|Dr. John Pyne never intended to be a skin cancer specialist. He finished his studies in optometry and toyed with the idea of studying medicine. “I wasn’t quite sure what I wanted to do… but I decided to throw my hat in the ring and applied to University of Sydney. I forgot about the application until I received a letter of acceptance. I had to make a decision within three days. I was in my 20s and didn’t have kids, so I decided, why not?
Dr. Pyne’s intention was to study ophthalmology however at that time, the University of Sydney’s teaching college was focused on melanoma and so as a medical undergraduate he received extensive exposure to melanoma patients. “I was being taught general surgery as an undergraduate, in the melanoma unit by Professor Bill McCarthy. He was a really good mentor and teacher and I became increasingly interested in the area.”
Both Dr. Pyne’s mother and father had had skin cancer, and having enjoyed an outdoor lifestyle growing up in the Sutherland Shire, he knew his own skin was at high risk. Dr. Pyne’s past, combined with his studies, directed his future and before he knew it, he was practising in melanoma skin cancer and working as an academic. “I built the world’s first Master of Medicine (skin cancer) degree at the University of Queensland – there’s still nowhere else you can study it at this level, and I completed a PhD looking at the correlation between dermatoscopy – or the optical image – and the histopathology of skin cancer.”
Today Dr. Pyne, MBBS BOptom (Hons 1) MMed PhD FSCCA is an Associate Professor of Skin Cancer Medicine at The University of New South Wales. He has a well-established practice in Sydney’s Sutherland Shire, and continues his work at the University of Queensland, as Program Director and Course Co-ordinator for the Master of Medicine (skin cancer) course. He is a Senior Lecturer of optometry students at the UNSW SOVs, and he delivers lectures to colleges, associations and medical practitioners around the world, among numerous other roles.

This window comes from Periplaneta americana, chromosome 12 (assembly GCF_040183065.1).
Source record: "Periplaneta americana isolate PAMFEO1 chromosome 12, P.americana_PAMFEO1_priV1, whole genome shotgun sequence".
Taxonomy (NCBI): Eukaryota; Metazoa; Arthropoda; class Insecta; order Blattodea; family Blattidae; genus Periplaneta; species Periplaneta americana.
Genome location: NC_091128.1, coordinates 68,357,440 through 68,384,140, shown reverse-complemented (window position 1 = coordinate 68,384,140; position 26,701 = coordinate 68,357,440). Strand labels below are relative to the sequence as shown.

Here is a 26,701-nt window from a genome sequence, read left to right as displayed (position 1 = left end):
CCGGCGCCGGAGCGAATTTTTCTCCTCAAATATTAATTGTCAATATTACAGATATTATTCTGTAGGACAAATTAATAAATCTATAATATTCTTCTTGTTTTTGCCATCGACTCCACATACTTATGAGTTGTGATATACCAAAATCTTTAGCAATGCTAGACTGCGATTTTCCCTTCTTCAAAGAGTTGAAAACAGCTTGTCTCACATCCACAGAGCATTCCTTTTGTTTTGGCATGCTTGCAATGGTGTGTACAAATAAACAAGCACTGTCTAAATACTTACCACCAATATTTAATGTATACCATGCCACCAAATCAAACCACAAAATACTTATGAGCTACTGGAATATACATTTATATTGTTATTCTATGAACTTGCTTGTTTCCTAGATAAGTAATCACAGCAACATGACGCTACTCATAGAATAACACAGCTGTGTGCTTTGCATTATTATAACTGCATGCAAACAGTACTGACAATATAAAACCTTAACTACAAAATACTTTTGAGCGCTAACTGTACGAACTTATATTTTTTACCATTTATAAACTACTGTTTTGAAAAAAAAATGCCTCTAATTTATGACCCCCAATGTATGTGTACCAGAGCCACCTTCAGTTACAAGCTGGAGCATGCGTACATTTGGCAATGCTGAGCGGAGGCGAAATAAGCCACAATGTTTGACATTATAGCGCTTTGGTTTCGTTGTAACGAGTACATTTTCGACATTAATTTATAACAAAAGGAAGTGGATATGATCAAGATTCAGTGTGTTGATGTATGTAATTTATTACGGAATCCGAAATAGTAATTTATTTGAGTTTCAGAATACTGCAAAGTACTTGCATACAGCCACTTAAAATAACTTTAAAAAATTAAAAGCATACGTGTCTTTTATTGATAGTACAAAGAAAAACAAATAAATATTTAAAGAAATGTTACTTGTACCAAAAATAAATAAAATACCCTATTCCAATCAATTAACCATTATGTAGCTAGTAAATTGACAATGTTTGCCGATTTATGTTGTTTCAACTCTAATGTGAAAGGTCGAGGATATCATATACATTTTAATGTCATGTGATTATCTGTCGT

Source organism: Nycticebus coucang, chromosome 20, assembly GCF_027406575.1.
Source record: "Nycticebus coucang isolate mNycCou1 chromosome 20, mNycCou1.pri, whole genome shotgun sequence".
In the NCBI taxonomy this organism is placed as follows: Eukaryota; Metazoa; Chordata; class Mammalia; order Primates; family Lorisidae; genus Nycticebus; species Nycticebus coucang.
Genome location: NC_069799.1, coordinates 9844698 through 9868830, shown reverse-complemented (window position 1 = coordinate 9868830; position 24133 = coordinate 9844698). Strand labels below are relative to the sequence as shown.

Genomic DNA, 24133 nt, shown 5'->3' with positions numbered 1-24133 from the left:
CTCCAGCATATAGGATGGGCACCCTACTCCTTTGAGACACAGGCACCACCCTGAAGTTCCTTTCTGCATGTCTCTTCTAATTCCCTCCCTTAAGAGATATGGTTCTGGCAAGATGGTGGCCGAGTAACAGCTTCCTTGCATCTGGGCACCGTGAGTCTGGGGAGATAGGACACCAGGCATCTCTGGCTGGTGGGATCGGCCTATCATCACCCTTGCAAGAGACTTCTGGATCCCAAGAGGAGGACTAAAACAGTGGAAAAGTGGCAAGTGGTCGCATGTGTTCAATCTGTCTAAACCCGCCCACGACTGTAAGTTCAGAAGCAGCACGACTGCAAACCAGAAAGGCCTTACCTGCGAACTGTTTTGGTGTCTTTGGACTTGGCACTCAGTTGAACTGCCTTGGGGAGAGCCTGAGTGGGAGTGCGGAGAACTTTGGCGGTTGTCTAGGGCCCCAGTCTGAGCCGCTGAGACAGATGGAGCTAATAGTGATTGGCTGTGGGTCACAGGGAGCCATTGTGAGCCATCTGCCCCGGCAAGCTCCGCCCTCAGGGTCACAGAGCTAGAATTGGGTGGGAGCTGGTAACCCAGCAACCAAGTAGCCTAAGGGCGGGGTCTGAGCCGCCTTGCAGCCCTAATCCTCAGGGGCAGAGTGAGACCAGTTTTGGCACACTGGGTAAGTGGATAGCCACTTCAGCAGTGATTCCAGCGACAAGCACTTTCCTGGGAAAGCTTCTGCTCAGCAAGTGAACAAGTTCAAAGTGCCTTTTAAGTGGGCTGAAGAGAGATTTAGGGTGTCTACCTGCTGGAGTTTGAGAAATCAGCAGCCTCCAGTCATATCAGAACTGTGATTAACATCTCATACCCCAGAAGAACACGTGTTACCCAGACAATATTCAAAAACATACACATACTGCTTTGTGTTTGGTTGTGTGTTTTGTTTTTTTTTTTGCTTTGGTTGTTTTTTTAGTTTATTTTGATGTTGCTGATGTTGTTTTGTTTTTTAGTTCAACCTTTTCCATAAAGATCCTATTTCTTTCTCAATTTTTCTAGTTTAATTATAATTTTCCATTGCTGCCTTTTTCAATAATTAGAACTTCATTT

Passing on the Knowledge
As Dr. Pyne sees it, he has reached a stage in his career, when it is increasingly important to ensure knowledge about skin cancers is shared and well understood.
“If you’re confronted with a common disease that kills a large number of people, there’s an obligation on you, as a teacher, to gather the knowledge and pass it on. So having students in my clinic, and taking the time to teach them; taking the time to research and write papers, have them formatted, peer reviewed and published in scientific journals, is what has been driving me for the last 10 years.
“I’m 100 per cent focused on skin cancer and nothing else. I liken it to the tiger in the jungle waiting to pounce – the tiger that could kill your patients quickly… the tiger that we, as health care professionals, can’t afford to miss.
“What I’m really interested in is making sure people don’t die prematurely. And to be able to do that – to save lives – is a privilege.”